Hot Topics     Home and Family     Healthy Kids     Family Fun    

Go to your local playground…the safe way



6 steps to take before stepping out the door

playgrounds, safety, social distancing

The kids have been patient. They’ve seen police tape around your favorite playgrounds, which tells them to just wait a bit longer. Now that tape’s down, how do you, as a parent, feel it’s safe enough for your young charges to go play among others, and their smudged fingerprints, safely?

Anna Weih of Motherly has a piece that weights the pros and cons and offers some helpful advice with the help of experts.

The key questions to ask yourself:

Are cases on the rise in your community?
Experts agree that while there's no such thing as a "risk-free" activity this summer, the top consideration is whether there is a high level of virus activity in your community. If there's a lot of community spread in your area, the safest place for kids to play is at home.

Does your household include any individuals who are especially at risk?
If you have any elderly, pregnant or immunocompromised household members, it's safer to play at home than at the playground.

Are playgrounds in your area open?
This may seem like an obvious one, but make sure to check your community's parks department website or social media sites before you head out to make sure you're not met with a locked gate—and a lot of disappointment.


Once you’ve decided it’s officially okay to go, try these recommendations:

1. Visit at off times and limit the length of your stay.
Typically, it is best to go early in the morning or late afternoon. Try to avoid lunchtime visits or times you know there will be large crowds so you can minimize your interaction with others. And manage expectations beforehand by letting children know there's a limit on playtime: "We'll be here until 10:30, and when I say it's time to go, it's time to go. Have fun!"

2. Wear a mask + bring extras.
Although you will be outside, it is still important to wear a mask especially if you cannot maintain a safe social distance. It doesn't hurt to bring a few extras in case they rip or get sweaty from your little ones playing.

3. Do not plan to eat at the playground.
Bringing snacks to the playground may seem like Parenting 101, but kids may be tempted to touch their face with unwashed hands while eating.

4. Bring water + avoid drinking fountains.

5. Bring sanitizer.

6. Closely monitor your child to ensure they're keeping a distance from other children.

 The playground will still be just as fun while practicing social distancing.




Other articles by HVP News Reporters


  • Guilt-free, superfruit snacking

    Sweet treats made to permissibly indulge

    For many, enjoying a small indulgence can serve as a reward for a job well done or a mood-boosting pick-me-up. In fact, mindful snacking is on-trend for a majority of consumers. read more »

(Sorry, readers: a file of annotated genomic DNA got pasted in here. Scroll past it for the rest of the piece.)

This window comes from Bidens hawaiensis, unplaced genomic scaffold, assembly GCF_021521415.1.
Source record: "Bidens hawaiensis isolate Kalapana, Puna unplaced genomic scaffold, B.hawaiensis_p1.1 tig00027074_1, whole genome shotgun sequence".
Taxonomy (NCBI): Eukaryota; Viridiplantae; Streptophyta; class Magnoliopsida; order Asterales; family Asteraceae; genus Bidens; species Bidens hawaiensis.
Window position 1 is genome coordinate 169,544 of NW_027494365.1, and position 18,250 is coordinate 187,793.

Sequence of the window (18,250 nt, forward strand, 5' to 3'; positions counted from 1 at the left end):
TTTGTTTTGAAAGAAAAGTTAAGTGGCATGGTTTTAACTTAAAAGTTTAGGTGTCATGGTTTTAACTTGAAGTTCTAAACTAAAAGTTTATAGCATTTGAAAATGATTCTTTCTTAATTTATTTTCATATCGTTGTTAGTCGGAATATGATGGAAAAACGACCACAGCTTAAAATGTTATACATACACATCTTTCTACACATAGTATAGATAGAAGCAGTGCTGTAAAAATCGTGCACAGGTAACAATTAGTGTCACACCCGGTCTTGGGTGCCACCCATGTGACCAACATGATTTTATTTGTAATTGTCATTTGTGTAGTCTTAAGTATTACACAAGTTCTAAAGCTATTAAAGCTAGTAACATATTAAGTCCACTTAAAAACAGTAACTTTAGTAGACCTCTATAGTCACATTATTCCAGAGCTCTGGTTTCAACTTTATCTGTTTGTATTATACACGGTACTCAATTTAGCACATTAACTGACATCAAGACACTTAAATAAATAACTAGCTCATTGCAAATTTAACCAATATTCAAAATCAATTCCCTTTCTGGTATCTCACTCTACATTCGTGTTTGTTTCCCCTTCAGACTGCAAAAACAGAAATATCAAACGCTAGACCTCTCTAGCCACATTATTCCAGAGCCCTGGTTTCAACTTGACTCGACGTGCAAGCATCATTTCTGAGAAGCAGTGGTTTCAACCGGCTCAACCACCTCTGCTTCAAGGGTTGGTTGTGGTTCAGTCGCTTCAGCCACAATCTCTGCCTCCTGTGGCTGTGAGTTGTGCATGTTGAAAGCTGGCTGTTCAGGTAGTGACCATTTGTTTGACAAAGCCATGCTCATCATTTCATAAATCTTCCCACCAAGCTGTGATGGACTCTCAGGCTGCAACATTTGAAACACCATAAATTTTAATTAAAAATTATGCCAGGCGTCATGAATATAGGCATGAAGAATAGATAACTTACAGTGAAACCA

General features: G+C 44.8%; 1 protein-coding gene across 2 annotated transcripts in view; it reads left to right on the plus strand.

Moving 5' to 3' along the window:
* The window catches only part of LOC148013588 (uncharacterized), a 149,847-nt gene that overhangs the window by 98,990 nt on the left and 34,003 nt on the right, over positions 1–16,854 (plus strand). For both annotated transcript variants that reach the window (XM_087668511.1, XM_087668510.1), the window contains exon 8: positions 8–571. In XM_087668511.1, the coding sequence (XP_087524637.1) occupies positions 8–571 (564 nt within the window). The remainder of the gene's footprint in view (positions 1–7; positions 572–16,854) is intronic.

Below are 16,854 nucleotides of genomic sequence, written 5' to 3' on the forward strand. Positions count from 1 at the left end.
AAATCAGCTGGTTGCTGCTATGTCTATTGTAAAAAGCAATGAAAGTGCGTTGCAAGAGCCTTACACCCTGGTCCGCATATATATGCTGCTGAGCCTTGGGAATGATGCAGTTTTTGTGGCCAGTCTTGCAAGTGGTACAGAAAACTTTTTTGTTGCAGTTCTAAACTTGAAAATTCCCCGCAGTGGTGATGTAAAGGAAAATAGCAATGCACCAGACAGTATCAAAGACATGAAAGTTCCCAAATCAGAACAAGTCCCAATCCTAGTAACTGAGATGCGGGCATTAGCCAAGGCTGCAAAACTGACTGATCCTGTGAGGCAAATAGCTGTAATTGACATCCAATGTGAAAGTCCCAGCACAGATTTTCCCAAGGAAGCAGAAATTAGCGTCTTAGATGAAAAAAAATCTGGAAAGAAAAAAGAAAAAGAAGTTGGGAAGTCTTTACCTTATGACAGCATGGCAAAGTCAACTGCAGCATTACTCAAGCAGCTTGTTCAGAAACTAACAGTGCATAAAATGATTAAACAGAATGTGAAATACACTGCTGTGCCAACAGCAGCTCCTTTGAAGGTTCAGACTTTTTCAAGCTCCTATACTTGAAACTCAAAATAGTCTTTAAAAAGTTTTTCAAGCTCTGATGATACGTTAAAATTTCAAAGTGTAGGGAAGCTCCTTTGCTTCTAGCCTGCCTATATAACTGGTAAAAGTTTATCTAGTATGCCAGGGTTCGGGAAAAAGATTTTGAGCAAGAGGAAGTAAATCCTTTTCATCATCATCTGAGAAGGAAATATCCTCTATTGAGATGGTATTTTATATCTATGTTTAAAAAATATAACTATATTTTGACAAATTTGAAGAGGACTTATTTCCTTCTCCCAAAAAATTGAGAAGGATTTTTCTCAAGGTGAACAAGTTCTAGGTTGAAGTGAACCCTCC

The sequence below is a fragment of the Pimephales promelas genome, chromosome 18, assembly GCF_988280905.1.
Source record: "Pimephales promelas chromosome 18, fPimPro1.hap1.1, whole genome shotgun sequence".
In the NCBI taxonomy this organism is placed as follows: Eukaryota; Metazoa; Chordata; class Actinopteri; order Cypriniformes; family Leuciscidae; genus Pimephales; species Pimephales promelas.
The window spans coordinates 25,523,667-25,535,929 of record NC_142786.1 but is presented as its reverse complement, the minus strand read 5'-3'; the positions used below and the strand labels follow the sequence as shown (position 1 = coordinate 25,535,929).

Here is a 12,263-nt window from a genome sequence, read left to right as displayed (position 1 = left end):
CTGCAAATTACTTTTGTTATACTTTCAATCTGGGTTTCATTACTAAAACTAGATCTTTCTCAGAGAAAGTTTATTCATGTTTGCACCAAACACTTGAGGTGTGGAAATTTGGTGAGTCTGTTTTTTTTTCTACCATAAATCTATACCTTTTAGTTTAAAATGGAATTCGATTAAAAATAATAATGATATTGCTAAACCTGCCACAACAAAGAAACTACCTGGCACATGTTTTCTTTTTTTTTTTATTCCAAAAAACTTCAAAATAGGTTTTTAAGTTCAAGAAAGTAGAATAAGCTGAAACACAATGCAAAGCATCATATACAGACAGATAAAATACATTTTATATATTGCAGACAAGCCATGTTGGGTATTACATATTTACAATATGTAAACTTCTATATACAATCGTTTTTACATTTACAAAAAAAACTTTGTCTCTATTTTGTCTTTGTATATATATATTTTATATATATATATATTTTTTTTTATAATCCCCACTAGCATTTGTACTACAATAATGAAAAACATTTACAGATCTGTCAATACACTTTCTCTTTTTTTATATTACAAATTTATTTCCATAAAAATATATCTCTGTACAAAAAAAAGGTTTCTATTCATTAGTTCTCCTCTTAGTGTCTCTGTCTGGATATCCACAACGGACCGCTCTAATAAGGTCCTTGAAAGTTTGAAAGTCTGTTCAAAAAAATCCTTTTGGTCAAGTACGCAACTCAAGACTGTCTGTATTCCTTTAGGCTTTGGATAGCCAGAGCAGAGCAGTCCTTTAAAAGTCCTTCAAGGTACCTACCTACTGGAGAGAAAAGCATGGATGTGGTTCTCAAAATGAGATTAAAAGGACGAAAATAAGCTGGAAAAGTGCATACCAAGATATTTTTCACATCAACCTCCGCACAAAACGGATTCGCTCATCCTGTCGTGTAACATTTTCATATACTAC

• Getting healthier starts wth your feet

    Start your wellness goals from the ground up

    Good foot and ankle health is critical for good overall health, so no matter what your wellness goals are, be sure to start from the ground up. read more »
  • Dangerous heart conditions often go undetected in pregnant and postpartum women

    A torn ACL revealed an undiagnosed heart defect

    National Jewish Health experts advocate for screenings to detect heart conditions that may develop in otherwise healthy women read more »
  • Bald Eagle viewing in winter

    Watching them can offer an exhilarating and memorable experience

    Winter is a great time to view bald eagles in New York State. Viewing from a safe distance and at established observation sites can offer an exhilarating and memorable experience. read more »
  • Yes, you can raise healthy, smart, kind kids in a screen-saturated world

    "The Mediatrician" helps guide parents on Safer Internet Day

    Raising children in a screen-saturated world elicits fear, hope, and questions from parents, educators, and healthcare providers. The best thing to happen this year on “Safer Internet Day,” is the launch of “The Mediatrician's Guide”, developed to deliver those critical answers. read more »
  • Looking for a new career?

    Become a financial planner

    Becoming a financial planner offers both financial rewards and the chance to help others. Whether you’re a recent graduate exploring your career path or a mid-career professional seeking change, this growing profession may be the right fit for you. read more »
  • How to prep the night before the SAT or ACT exam

    Calm your nerves and enter the testing site with confidence

    Taking the SAT or ACT exam is the culmination of months of test-specific preparation, and in truth, years of schooling. While knowing that can feel like a lot of pressure, there are steps you can take the night before the exam to calm your nerves and enter the testing site with confidence: read more »
  • 7 Valentine's Day date ideas to break from the norm

    Think outside the box this year

    If you’re feeling pressure to plan the perfect Valentine’s Day date, it may be time to veer away from tradition. While flowers, chocolates and dinner for two is a classic, thinking outside the box can make for just as romantic of an experience. read more »
  • Helping infants, toddlers and families thrive

    The child tax credit is a critical policy vehicle

    A bipartisan package that recently passed in the U.S. House of Representatives, would expand the child tax credit (CTC). As the Senate decides whether to follow suit, advocates press that the CTC is a critical policy vehicle to help all infants, toddlers and their families thrive, and it should be implemented as soon as possible. read more »
  • What to look for when you need a law firm

    Savvy advice from Best Lawyers

    Let’s face it, no person or business gets a thrill out of hiring a law firm. Fortunately, peer-reviewed rankings have simplified the process. read more »